By DARRELL FRY, Times Staff Writer
© St. Petersburg Times
published December 15, 2001
Look at his statistics and the first reaction is to yawn.
More interceptions than touchdowns. A completion rate of less than 60 percent. Sixteen-hundred yards.
Frankly, there are high school quarterbacks with better numbers than the Bears' Jim Miller.
"You know what stat that he has that's very impressive? The win column," Bucs defensive end Steve White said of Miller, whose team is 9-3. "And that's the only one that matters, really. I mean, he could have 3,000 yards passing and no wins, and who'll care?"
With a decent arm, mediocre scrambling ability and little durability, Miller nevertheless is finding ways to beat defenses and lead the Bears from futility to prosperity. He is 8-2 as a starter this season and 10-5 overall with the Bears, the Bucs on Sunday at Soldier Field.
Miller is, as Bucs safety John Lynch playfully suggested, from the Trent Dilfer School of Quarterbacking, meaning he never gets mistaken for Brett Favre or Steve McNair. What Miller has are those things the casual observer misses.
Instincts. Knowledge of defenses. Accuracy. And a brain surgeon's approach to his work that gives the Bears a chance to win every Sunday.
To that end, he rarely throws 30 or more passes in a game. His 1,600 passing yards rank 29th in the league. Compare that with Bills backup Alex Van Pelt, who has played in three games but has only 175 fewer passing yards than Miller.
Or to Colts quarterback Peyton Manning, who has nearly twice as many passing yards and touchdowns as Miller.
Then compare this: Manning's and Van Pelt's teams are a combined 6-18, while Miller's is one of the best in the NFC.
"He's got a lot of savvy, a lot of moxie. Just a type of guy who is a winner," White said of Miller, who was 5-for-16 for 63 yards in his worst game of the season, yet led the Bears to a 37-31 win against the 49ers. "Sometimes you can't even quantify what a winner is. He just is what he is. Maybe it's just being accurate this time. Maybe it's just avoiding the rush this time. Maybe it's making the right check this time. Whatever he does, he puts them in a good position to win on any given play. So, he's just a winner."
Miller, 30, hears praise like that and shrugs it off without a second thought. That might seem odd, but Miller hasn't exactly had a lot of practice being a winner.
He wasn't drafted until the sixth round in 1994. And even after that, he rarely was used, riding the bench in Pittsburgh, Jacksonville and Atlanta before arriving in Chicago in 1998, where he again was promptly handed a clipboard.
He got on the field at times the past two seasons only after injuries to the starters. He dazzled when he was in the game, but he couldn't stay healthy long enough to stay on the field.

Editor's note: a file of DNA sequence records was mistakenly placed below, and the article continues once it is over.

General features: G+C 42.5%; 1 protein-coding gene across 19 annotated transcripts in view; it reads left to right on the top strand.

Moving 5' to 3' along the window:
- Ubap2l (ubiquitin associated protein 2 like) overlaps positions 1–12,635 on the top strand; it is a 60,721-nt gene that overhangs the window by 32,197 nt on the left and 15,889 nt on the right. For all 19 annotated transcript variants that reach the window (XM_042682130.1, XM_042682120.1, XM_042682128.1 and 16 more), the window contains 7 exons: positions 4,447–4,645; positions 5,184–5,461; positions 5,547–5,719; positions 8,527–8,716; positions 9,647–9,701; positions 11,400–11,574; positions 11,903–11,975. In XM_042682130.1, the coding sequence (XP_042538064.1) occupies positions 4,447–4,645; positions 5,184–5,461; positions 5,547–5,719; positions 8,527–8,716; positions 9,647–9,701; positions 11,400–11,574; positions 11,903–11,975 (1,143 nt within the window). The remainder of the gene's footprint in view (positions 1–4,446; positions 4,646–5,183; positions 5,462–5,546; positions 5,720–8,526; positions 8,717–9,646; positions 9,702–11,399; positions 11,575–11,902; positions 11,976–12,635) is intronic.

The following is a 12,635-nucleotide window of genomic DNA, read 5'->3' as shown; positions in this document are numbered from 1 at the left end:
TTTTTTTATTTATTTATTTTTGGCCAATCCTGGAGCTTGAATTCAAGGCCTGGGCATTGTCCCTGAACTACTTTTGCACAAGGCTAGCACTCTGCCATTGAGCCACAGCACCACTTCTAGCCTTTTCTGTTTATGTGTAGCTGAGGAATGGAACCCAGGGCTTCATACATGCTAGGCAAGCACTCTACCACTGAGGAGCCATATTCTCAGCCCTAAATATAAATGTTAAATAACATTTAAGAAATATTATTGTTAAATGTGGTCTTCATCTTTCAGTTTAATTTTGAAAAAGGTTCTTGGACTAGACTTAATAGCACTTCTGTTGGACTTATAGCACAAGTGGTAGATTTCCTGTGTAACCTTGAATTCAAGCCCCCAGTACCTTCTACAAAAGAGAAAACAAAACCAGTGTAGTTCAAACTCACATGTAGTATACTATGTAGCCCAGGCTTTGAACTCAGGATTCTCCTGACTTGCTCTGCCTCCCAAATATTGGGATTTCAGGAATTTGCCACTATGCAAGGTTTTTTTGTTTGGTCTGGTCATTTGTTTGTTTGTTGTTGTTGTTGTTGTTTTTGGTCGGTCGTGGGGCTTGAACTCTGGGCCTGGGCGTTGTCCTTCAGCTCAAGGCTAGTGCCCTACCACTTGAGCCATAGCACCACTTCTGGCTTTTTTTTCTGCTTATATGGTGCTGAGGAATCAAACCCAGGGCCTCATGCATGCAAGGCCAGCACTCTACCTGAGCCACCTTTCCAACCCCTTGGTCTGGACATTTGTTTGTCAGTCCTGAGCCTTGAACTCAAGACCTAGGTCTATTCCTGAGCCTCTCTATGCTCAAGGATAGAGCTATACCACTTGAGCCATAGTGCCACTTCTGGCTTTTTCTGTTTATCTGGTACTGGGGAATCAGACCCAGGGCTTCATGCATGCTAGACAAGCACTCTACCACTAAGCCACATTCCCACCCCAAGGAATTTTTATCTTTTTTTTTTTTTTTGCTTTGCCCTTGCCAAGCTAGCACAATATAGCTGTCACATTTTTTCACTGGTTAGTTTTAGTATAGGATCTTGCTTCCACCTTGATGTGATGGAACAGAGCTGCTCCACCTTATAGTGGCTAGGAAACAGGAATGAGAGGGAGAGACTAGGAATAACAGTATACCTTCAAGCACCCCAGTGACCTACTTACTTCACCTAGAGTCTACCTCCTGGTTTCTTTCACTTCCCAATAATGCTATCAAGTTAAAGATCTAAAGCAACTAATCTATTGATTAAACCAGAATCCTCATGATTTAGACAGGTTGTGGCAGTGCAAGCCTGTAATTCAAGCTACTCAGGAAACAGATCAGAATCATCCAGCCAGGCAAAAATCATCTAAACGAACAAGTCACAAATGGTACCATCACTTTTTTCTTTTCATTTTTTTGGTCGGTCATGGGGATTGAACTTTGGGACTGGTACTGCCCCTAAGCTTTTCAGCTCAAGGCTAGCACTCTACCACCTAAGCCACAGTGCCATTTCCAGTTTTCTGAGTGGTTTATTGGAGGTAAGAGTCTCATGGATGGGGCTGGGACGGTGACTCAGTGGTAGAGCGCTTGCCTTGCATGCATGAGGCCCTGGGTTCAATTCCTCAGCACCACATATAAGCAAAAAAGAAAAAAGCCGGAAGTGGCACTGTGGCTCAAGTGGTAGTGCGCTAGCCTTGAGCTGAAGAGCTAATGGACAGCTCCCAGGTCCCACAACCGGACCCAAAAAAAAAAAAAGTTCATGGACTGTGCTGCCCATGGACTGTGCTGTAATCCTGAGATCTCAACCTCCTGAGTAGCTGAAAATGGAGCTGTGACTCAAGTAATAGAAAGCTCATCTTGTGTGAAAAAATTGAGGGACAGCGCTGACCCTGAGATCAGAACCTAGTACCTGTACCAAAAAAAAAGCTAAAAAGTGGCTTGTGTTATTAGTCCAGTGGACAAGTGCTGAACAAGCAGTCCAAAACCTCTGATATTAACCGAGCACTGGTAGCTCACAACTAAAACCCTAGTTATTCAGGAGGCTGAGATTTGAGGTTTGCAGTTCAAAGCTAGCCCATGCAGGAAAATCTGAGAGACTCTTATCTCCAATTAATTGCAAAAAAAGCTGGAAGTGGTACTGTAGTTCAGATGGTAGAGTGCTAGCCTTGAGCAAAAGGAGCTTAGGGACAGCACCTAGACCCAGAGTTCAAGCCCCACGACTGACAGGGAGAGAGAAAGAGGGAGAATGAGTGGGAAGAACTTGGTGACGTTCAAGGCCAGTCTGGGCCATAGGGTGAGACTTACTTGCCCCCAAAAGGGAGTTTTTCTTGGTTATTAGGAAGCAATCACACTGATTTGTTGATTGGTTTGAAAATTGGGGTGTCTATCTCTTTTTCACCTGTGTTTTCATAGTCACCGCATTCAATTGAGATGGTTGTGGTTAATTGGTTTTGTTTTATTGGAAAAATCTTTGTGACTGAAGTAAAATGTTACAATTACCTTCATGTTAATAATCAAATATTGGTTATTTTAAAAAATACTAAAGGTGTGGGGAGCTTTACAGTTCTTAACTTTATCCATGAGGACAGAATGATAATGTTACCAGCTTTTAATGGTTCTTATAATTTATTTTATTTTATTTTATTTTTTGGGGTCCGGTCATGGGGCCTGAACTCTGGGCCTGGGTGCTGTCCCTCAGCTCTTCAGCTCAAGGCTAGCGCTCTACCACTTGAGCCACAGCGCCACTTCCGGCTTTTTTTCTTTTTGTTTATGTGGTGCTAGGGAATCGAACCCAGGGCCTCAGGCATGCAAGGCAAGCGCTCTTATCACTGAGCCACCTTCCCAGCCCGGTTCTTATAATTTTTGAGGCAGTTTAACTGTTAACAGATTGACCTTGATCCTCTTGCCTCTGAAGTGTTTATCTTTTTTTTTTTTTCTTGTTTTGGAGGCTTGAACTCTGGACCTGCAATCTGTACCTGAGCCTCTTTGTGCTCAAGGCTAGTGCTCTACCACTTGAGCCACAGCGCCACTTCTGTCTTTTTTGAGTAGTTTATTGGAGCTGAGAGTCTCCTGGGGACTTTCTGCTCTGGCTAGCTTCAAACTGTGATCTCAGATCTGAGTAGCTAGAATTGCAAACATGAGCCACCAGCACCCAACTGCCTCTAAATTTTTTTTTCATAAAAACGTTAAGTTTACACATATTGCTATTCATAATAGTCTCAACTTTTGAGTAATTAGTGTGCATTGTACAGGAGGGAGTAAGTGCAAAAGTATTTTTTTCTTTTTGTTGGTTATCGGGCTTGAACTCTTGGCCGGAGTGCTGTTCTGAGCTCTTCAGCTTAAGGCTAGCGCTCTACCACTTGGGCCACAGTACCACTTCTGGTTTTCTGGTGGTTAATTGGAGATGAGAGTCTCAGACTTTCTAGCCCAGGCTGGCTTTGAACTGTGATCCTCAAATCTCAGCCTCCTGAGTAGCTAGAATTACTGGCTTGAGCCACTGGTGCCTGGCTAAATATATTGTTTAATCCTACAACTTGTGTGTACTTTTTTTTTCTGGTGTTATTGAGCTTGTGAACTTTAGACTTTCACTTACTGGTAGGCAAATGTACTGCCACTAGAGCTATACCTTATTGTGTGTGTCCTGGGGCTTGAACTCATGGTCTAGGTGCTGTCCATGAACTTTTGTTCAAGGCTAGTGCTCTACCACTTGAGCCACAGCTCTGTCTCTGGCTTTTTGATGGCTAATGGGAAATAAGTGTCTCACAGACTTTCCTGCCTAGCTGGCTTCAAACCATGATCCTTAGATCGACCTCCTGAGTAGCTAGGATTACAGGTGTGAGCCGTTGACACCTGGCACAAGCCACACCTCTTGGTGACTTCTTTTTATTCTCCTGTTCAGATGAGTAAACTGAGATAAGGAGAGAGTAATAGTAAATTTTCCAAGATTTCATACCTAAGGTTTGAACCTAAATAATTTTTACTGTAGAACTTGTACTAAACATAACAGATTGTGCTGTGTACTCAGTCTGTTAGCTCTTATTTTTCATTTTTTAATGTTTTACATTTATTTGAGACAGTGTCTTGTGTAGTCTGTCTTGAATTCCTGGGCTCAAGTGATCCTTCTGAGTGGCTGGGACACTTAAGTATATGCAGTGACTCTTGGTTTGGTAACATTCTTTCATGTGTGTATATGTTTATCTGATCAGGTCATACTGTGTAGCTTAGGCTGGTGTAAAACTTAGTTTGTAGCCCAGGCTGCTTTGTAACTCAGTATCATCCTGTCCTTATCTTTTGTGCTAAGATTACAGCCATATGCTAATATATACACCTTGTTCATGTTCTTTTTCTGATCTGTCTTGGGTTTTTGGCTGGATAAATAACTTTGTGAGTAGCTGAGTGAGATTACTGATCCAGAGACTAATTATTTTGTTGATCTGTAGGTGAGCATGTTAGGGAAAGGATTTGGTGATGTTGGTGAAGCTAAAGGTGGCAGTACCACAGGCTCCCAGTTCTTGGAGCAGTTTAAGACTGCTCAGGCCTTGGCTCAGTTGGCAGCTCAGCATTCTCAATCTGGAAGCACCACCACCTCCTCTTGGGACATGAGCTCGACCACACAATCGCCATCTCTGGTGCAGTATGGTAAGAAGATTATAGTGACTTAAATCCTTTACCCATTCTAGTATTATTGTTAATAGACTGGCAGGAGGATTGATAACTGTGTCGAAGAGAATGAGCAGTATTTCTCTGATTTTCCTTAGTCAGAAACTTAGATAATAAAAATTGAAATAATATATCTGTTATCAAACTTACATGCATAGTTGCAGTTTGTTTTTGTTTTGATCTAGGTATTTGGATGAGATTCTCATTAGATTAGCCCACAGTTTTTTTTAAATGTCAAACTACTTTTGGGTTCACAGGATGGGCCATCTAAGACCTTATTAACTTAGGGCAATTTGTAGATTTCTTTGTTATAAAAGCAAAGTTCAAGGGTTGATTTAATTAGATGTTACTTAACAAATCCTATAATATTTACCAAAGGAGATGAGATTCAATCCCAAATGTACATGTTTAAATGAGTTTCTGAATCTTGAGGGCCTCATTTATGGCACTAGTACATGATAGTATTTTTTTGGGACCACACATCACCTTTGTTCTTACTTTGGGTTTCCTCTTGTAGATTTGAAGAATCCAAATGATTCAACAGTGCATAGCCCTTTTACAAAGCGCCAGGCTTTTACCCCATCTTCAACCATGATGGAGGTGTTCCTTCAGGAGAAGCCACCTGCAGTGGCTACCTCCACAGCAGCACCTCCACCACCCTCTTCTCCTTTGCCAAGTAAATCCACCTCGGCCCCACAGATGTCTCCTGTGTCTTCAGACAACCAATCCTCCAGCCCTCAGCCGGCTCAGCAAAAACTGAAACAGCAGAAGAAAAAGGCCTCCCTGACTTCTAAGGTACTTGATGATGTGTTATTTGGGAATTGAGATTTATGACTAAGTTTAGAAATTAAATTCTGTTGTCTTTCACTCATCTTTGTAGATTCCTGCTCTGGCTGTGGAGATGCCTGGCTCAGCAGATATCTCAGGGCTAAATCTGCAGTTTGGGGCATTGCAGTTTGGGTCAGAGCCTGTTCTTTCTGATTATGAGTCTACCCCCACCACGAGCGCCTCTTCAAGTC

Last season he played well in relief of injured starter Cade McNown until he was injured (ruptured Achilles' tendon), ending his season. And he has missed two games this season with a bruised hip. His start Sunday against the Packers was his fifth straight, the first time in his career he has made more than four consecutive starts.
But clearly, the more Miller is on the field, the better the Bears' chances of winning are.
"Jim is a natural leader. He comes into the huddle, and it isn't so much that he demands respect as much as he commands it and deserves it," Bears tackle James Williams told the Chicago Tribune. "Jim is the type of person who comes up to the line and knows everything the offensive line is supposed to do, everything the receivers are supposed to do, and the backs. And his own job. How can you not respect a man like that?"
Miller's conservative style has been constricted even more lately, along with the offense. In Chicago's past three games (Minnesota, Detroit and Green Bay), he is averaging 120 passing yards, and has no touchdown passes and two interceptions.
The Bears have won two of those three, but haven't scored more than 13 points in any of them.
"We've got a certain formula for winning here. We're going to grind it out and run the football," Miller said. "We struggled against Green Bay and Detroit. I think we just didn't execute that well against Detroit, and I think it was the same for Green Bay as well."
Miller insists he and the Chicago "dink and dunk" offense have plenty of fire, which nobody should have tell the Bucs. When the Tampa Bay hosted Chicago this season, Miller had three long touchdown passes to receiver Marty Booker in a 27-24 win.
Miller said the Bears' paltry numbers the past three weeks are merely a product of their methodical game plan, which may look ugly at times, but continues to win.
Just like Miller.
"They're not asking him to win it all," Bucs linebacker Derrick Brooks said. "What they're asking him to do is keep them in a position to win, and that's what he's doing."